Additionally, ball security has been an issue in the backfield. Against the Falcons, Ingram fumbled after a catch, which Atlanta recovered. It gave the Falcons the ball at the Saints' 36-yard line — although Marcus Mariota coughed it up five plays later with New Orleans recovering at its own 5-yard line, so no harm no foul. But the next week, Ingram fumbled it in the red zone (after a nine-yard gain), taking away any chance the Saints had at breaking a 3-3 stalemate late in the third quarter. Last Sunday, it was Kamara who coughed up the ball, and his fumble was returned 44 yards for a touchdown and the first score of the game.

Minnesota is giving up 137.7 rushing yards per game, which places them 24th in the league. In Week 1, Green Bay averaged 6.2 yards per carry. Philadelphia (163 yds.) and Detroit (139) also had success on the ground. The Vikings have given up five rushing touchdowns, but it's not like they are getting gashed by one player either. Only one individual has gone for more than 80 yards thus far  Detroit's Jamaal Williams had 87 yards on 20 carries last week. So while New Orleans may be able to move the ball on the ground against Minnesota, don't count on this being a breakout game for Kamara.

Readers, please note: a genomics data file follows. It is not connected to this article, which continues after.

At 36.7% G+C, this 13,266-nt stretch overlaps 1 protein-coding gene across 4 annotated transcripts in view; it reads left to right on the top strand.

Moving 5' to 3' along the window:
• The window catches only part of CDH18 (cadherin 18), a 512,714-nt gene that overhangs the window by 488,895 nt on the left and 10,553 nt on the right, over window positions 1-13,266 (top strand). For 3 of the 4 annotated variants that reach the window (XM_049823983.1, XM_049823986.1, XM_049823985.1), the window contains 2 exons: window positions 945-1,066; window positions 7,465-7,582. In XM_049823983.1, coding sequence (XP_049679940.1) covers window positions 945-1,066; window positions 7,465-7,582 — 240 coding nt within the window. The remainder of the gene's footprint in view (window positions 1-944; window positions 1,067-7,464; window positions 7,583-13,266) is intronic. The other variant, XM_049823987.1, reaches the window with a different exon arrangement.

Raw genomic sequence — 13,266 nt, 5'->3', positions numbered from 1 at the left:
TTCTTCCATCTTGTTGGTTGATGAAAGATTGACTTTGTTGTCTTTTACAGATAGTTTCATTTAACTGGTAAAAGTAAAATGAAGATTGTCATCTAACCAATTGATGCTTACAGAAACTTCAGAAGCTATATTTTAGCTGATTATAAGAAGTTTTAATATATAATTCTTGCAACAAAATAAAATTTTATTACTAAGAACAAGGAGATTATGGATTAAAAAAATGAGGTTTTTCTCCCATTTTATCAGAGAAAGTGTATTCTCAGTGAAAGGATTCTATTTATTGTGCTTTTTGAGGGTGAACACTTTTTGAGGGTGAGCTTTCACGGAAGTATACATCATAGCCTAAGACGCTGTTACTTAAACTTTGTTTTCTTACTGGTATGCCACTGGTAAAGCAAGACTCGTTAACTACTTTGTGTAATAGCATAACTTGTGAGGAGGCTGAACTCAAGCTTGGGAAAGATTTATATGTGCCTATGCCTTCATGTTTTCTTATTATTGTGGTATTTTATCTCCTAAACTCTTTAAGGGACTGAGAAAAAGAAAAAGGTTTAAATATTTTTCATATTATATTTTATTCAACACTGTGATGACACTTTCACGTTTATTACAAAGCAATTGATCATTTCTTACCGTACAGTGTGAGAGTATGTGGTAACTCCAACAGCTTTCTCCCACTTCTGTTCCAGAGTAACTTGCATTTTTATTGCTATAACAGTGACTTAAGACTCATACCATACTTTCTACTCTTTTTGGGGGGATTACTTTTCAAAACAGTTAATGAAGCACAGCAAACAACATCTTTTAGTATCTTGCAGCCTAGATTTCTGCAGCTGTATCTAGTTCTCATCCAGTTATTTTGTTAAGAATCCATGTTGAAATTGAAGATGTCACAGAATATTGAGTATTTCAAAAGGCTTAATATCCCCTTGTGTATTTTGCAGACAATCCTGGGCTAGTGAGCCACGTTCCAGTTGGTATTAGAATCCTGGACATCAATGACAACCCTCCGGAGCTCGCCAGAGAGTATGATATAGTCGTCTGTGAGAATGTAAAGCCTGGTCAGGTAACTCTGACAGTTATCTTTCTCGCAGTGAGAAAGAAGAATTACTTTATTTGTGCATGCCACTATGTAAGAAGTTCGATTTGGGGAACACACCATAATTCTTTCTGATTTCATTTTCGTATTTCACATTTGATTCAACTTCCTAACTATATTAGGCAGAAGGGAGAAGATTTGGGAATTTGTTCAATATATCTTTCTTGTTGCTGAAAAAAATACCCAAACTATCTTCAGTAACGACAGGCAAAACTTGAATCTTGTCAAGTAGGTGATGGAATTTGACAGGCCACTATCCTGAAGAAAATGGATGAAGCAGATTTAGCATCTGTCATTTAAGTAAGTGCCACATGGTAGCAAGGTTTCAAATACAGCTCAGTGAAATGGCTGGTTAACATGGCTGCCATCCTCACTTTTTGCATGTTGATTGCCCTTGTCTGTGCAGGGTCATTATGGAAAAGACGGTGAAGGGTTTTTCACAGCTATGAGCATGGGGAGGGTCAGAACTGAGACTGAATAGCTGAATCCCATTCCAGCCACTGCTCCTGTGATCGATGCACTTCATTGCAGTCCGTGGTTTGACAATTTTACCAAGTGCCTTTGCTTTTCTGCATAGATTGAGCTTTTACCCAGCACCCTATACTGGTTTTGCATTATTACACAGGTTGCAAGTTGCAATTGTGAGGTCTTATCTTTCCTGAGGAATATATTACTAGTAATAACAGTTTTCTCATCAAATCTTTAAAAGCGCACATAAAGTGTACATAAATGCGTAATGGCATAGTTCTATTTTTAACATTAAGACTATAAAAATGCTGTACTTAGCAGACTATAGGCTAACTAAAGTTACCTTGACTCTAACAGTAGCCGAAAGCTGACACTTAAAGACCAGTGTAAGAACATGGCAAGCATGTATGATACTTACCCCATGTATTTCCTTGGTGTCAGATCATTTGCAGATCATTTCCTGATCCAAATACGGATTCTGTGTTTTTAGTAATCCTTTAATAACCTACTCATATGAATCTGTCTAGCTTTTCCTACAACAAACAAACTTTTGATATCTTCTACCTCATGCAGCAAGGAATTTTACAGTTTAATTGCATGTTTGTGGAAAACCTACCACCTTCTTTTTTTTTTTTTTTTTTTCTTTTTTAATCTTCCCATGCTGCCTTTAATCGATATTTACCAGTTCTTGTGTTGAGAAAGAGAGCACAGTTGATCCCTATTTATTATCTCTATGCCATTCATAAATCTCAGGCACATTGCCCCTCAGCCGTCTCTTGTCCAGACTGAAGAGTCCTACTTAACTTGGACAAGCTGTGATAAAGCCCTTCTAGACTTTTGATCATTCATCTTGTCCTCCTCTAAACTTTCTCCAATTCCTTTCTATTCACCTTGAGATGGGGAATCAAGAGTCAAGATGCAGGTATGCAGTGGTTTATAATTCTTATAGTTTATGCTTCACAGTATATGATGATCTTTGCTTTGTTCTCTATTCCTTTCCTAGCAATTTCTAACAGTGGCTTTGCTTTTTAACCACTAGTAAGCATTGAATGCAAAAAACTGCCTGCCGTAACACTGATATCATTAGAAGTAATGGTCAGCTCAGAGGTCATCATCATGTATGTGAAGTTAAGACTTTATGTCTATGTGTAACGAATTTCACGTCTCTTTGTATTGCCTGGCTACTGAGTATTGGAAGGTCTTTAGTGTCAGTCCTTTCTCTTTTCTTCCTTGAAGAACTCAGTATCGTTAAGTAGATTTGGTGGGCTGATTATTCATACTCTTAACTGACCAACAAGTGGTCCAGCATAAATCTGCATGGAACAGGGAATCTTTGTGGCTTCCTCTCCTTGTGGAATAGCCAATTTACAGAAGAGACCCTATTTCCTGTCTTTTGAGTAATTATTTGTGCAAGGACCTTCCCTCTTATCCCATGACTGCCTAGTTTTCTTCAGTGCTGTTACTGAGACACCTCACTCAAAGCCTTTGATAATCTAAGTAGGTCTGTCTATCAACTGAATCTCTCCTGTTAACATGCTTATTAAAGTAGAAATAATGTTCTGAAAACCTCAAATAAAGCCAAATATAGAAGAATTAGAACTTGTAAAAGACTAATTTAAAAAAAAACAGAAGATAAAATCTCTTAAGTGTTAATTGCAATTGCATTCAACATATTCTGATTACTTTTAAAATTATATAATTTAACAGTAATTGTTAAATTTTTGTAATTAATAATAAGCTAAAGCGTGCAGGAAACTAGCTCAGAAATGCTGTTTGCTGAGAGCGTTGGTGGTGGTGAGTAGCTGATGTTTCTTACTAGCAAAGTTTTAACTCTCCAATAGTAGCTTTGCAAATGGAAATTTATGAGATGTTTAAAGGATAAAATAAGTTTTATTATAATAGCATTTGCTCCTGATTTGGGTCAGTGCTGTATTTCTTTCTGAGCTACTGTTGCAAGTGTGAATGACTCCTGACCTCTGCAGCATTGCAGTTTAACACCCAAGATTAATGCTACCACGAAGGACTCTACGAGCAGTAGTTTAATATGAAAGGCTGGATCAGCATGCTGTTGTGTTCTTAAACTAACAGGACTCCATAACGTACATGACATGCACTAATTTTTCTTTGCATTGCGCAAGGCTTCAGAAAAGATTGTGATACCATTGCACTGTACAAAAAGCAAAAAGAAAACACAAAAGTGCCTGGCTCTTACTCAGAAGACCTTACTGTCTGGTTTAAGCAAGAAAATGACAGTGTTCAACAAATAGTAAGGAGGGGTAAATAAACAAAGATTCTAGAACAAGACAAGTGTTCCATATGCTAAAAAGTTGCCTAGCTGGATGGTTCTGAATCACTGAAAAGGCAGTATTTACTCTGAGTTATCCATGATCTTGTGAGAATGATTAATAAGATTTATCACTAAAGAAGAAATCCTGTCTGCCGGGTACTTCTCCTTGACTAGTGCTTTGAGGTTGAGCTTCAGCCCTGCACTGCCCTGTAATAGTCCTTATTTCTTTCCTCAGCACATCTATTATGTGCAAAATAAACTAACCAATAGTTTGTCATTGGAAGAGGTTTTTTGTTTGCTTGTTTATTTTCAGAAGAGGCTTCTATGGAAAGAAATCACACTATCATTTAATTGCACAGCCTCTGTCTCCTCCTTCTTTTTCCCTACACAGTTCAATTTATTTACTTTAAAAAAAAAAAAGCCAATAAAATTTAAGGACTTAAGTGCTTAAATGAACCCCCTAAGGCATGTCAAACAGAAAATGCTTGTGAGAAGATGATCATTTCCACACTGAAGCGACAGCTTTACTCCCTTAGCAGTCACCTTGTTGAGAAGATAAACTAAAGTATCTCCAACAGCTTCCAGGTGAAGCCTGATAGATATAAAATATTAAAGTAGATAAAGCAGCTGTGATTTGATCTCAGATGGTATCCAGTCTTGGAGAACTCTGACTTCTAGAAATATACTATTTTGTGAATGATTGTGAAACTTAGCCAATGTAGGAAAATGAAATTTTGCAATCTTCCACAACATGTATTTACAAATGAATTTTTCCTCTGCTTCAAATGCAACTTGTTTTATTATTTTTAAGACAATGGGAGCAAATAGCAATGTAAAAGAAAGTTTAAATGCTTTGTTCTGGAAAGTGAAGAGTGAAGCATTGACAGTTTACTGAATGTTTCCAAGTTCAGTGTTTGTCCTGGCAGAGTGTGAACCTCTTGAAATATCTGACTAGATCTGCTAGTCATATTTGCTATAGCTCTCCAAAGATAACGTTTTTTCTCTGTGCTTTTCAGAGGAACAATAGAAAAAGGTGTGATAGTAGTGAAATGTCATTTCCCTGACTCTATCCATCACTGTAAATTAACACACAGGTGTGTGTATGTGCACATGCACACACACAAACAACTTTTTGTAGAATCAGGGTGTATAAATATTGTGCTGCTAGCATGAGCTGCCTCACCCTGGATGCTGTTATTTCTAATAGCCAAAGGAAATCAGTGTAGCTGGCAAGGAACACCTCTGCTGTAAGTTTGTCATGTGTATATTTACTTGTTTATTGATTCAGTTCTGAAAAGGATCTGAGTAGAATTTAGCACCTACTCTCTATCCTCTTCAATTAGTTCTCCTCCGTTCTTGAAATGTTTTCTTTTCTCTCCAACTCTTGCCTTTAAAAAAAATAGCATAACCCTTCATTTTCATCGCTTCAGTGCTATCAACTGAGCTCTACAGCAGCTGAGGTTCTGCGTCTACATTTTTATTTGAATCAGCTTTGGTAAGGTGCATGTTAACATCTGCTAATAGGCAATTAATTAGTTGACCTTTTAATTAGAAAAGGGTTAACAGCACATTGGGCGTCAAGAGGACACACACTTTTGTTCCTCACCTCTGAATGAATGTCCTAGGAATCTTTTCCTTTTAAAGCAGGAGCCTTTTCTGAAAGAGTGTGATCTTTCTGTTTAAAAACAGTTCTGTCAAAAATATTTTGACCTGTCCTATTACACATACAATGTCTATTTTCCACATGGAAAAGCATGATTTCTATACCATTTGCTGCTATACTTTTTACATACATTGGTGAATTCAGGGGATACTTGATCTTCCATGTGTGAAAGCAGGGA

2. Vikings' wide receivers vs. the Saints' secondary
Justin Jefferson's contributions have diminished over the course of the season. In Week 1, he hauled in nine of 11 targets for 184 yards and two touchdowns. In the next game at Philadelphia, he caught six of 12 for 48 yards. Last Sunday, his receptions and targets both were cut in half, resulting in just receiving 14 yards on three receptions.